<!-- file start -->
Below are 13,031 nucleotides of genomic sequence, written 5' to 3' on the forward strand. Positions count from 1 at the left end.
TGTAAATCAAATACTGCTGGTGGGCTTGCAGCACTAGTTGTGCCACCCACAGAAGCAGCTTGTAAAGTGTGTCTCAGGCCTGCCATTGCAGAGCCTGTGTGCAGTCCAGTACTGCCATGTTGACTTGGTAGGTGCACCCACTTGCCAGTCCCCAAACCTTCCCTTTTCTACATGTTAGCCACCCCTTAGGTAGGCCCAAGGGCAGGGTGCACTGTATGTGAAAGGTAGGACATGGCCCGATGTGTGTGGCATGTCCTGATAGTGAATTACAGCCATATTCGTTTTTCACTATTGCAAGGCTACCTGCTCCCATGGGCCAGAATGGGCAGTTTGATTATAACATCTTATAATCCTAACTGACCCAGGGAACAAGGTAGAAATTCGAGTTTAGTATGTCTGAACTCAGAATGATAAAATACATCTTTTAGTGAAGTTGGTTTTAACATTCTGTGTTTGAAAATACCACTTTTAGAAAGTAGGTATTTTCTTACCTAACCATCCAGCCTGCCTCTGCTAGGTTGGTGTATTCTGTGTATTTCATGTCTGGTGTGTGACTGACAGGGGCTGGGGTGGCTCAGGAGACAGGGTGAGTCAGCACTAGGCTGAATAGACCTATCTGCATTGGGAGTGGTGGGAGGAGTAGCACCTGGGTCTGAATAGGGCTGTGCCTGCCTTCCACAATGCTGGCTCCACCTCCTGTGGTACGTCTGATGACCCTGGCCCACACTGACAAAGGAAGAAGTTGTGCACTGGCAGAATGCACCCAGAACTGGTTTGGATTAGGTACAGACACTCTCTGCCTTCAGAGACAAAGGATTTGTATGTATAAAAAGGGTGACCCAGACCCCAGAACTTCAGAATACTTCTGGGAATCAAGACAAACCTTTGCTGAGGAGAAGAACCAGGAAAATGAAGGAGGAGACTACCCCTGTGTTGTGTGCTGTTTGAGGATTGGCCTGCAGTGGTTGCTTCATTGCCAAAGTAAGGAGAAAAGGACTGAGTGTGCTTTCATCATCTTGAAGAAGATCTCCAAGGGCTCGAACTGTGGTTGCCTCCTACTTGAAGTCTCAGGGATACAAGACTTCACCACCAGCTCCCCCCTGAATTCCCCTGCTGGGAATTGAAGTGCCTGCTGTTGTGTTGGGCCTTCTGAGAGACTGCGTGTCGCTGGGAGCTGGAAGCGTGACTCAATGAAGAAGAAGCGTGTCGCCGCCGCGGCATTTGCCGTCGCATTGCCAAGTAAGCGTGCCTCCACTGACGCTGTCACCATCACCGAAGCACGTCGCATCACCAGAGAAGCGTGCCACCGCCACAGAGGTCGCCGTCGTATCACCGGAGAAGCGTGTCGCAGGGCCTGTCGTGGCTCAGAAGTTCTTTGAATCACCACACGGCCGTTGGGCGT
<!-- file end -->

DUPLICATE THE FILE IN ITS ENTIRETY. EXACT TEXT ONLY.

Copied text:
Below are 13,031 nucleotides of genomic sequence, written 5' to 3' on the forward strand. Positions count from 1 at the left end.
TGTAAATCAAATACTGCTGGTGGGCTTGCAGCACTAGTTGTGCCACCCACAGAAGCAGCTTGTAAAGTGTGTCTCAGGCCTGCCATTGCAGAGCCTGTGTGCAGTCCAGTACTGCCATGTTGACTTGGTAGGTGCACCCACTTGCCAGTCCCCAAACCTTCCCTTTTCTACATGTTAGCCACCCCTTAGGTAGGCCCAAGGGCAGGGTGCACTGTATGTGAAAGGTAGGACATGGCCCGATGTGTGTGGCATGTCCTGATAGTGAATTACAGCCATATTCGTTTTTCACTATTGCAAGGCTACCTGCTCCCATGGGCCAGAATGGGCAGTTTGATTATAACATCTTATAATCCTAACTGACCCAGGGAACAAGGTAGAAATTCGAGTTTAGTATGTCTGAACTCAGAATGATAAAATACATCTTTTAGTGAAGTTGGTTTTAACATTCTGTGTTTGAAAATACCACTTTTAGAAAGTAGGTATTTTCTTACCTAACCATCCAGCCTGCCTCTGCTAGGTTGGTGTATTCTGTGTATTTCATGTCTGGTGTGTGACTGACAGGGGCTGGGGTGGCTCAGGAGACAGGGTGAGTCAGCACTAGGCTGAATAGACCTATCTGCATTGGGAGTGGTGGGAGGAGTAGCACCTGGGTCTGAATAGGGCTGTGCCTGCCTTCCACAATGCTGGCTCCACCTCCTGTGGTACGTCTGATGACCCTGGCCCACACTGACAAAGGAAGAAGTTGTGCACTGGCAGAATGCACCCAGAACTGGTTTGGATTAGGTACAGACACTCTCTGCCTTCAGAGACAAAGGATTTGTATGTATAAAAAGGGTGACCCAGACCCCAGAACTTCAGAATACTTCTGGGAATCAAGACAAACCTTTGCTGAGGAGAAGAACCAGGAAAATGAAGGAGGAGACTACCCCTGTGTTGTGTGCTGTTTGAGGATTGGCCTGCAGTGGTTGCTTCATTGCCAAAGTAAGGAGAAAAGGACTGAGTGTGCTTTCATCATCTTGAAGAAGATCTCCAAGGGCTCGAACTGTGGTTGCCTCCTACTTGAAGTCTCAGGGATACAAGACTTCACCACCAGCTCCCCCCTGAATTCCCCTGCTGGGAATTGAAGTGCCTGCTGTTGTGTTGGGCCTTCTGAGAGACTGCGTGTCGCTGGGAGCTGGAAGCGTGACTCAATGAAGAAGAAGCGTGTCGCCGCCGCGGCATTTGCCGTCGCATTGCCAAGTAAGCGTGCCTCCACTGACGCTGTCACCATCACCGAAGCACGTCGCATCACCAGAGAAGCGTGCCACCGCCACAGAGGTCGCCGTCGTATCACCGGAGAAGCGTGTCGCAGGGCCTGTCGTGGCTCAGAAGTTCTTTGAATCACCACACGGCCGTTGGGCGT